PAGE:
First Person: Pakistan’s Flood Lands Overrun by Thousands of Spiders

Russell Watkins—Department for International Development/Reuters
Russell Watkins—Department for International Development/Reuters
Trees covered with spider webs in flood affected Sindh province, Pakistan.

A few weeks after water from the devastating floods in Pakistan began to recede, photographer Russell Watkins traveled to the Sindh province to document humanitarian relief work funded by the UK’s Department for International Development. As he photographed the return home of the 10,000 people who had been displaced across an area the size of Lousiana, Watkins heard about an amazing phenomenon. In the absence of people, spiders had taken up residence in the trees to escape the floodwaters, creating a bizarre and dramatic scene. On visiting the area Watkins found that every single piece vegetation was covered with arachnids. “No one,” says Watkins who has traveled the world photographing relief work, “had ever witnessed anything like this before.” The rainy season dispatched most of the webs, but not before many of the trees, suffocated by the cocoons, had been killed. But there was one benefit. The risk of malaria was much reduced. Presumably most of the disease-carrying mosquitoes had been by caught amongst the spiders’ webs.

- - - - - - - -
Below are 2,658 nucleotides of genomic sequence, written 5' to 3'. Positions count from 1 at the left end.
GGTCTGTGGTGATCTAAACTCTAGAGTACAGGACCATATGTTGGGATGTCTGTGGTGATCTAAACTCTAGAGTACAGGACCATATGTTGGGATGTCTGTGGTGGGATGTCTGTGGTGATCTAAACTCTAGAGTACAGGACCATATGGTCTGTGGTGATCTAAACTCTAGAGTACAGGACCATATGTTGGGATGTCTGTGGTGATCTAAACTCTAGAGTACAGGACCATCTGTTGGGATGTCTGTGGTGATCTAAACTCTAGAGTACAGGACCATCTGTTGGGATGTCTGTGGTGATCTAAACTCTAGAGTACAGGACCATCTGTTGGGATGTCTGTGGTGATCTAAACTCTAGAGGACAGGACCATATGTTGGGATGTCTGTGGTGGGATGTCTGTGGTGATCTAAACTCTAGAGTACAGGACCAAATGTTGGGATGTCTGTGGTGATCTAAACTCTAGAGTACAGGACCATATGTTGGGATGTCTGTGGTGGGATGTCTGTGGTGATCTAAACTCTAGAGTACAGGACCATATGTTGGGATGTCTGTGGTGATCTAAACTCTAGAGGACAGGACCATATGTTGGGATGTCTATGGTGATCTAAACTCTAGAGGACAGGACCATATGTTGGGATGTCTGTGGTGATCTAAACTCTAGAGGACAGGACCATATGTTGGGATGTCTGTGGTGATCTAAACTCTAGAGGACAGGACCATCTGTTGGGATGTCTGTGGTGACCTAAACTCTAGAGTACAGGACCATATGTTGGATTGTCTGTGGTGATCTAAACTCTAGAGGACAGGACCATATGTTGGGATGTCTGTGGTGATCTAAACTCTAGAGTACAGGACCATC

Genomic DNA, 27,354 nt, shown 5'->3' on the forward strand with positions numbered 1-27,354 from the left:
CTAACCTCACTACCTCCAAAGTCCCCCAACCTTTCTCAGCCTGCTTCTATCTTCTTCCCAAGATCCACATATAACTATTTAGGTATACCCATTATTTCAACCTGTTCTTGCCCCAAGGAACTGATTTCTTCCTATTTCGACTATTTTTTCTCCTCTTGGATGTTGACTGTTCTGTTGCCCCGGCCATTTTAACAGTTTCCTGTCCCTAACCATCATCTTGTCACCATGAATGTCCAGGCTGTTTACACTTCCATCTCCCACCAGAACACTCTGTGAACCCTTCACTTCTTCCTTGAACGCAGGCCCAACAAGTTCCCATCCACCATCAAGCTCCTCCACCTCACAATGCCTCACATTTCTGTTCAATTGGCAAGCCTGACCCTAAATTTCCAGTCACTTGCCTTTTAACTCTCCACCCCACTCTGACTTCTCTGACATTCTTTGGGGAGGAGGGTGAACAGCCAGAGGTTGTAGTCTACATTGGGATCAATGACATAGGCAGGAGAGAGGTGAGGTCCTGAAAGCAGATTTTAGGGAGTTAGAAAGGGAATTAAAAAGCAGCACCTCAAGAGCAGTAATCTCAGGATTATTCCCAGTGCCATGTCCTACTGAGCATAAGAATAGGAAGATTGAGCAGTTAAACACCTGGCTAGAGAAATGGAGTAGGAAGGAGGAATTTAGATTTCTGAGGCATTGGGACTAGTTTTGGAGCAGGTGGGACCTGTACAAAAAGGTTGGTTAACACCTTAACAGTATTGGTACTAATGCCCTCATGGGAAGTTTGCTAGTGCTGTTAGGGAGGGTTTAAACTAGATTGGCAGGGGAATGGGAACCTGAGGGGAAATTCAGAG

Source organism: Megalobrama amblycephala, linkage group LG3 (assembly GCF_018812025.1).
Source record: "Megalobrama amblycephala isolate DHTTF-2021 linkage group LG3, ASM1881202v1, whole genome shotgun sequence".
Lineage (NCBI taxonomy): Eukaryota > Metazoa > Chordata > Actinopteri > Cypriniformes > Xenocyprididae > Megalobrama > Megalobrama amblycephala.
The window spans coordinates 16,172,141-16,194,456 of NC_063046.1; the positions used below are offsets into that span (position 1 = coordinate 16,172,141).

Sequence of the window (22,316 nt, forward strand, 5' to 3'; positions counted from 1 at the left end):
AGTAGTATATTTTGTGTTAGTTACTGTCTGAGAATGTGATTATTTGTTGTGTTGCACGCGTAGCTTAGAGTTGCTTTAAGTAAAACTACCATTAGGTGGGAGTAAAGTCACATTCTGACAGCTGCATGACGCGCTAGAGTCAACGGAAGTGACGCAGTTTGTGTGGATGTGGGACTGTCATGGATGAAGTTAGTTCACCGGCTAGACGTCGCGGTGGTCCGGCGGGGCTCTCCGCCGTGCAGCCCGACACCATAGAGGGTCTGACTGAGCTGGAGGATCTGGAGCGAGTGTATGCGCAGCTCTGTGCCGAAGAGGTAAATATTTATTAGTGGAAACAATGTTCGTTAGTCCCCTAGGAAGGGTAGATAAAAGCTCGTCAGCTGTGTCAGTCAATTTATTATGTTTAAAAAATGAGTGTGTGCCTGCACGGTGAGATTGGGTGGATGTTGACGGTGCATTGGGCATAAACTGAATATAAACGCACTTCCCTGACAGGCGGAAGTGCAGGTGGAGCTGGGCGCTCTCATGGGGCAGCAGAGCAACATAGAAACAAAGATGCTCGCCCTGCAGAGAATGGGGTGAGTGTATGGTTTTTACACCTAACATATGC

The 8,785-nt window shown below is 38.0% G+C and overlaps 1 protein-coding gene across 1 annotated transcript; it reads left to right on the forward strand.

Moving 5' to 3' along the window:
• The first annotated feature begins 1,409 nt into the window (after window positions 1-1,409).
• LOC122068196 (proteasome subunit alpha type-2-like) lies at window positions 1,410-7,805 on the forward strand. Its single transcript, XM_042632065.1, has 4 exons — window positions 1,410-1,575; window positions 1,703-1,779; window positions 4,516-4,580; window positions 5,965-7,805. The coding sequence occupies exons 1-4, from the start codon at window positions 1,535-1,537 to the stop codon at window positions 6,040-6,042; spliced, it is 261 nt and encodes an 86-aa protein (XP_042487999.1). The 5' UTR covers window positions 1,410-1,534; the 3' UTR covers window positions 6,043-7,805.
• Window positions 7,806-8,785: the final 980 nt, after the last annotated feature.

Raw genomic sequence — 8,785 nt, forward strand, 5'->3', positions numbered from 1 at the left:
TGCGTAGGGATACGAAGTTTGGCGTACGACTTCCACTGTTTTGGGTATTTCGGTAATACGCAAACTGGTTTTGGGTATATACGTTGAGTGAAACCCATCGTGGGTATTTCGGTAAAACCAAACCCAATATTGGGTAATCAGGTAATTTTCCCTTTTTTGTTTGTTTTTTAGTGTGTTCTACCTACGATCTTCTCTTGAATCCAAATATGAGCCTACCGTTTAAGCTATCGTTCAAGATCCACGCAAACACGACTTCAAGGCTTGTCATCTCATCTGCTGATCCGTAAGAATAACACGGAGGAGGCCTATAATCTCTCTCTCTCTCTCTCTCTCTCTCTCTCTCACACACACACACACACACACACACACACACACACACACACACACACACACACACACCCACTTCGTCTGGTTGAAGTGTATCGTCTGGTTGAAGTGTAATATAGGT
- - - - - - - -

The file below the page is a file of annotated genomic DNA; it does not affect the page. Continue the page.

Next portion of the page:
Related Topics: , , , , , , , ,

Latest Posts

Summer day on the French Riviera

Pictures of the Week: July 18 – July 25

From rising death toll on both sides of the Israel-Palestine conflict and the return of MH17 victims to the Netherlands, to wildfires in Washington and the fight to protect flamingos, TIME presents the best pictures of the week.

Read More
Irrawaddy River

#LightBoxFF: Along For the Ride With Lauren DeCicca and Andre Malerba

Tobacco Tale

Inside Bangladesh’s Cheap Cigarette Factories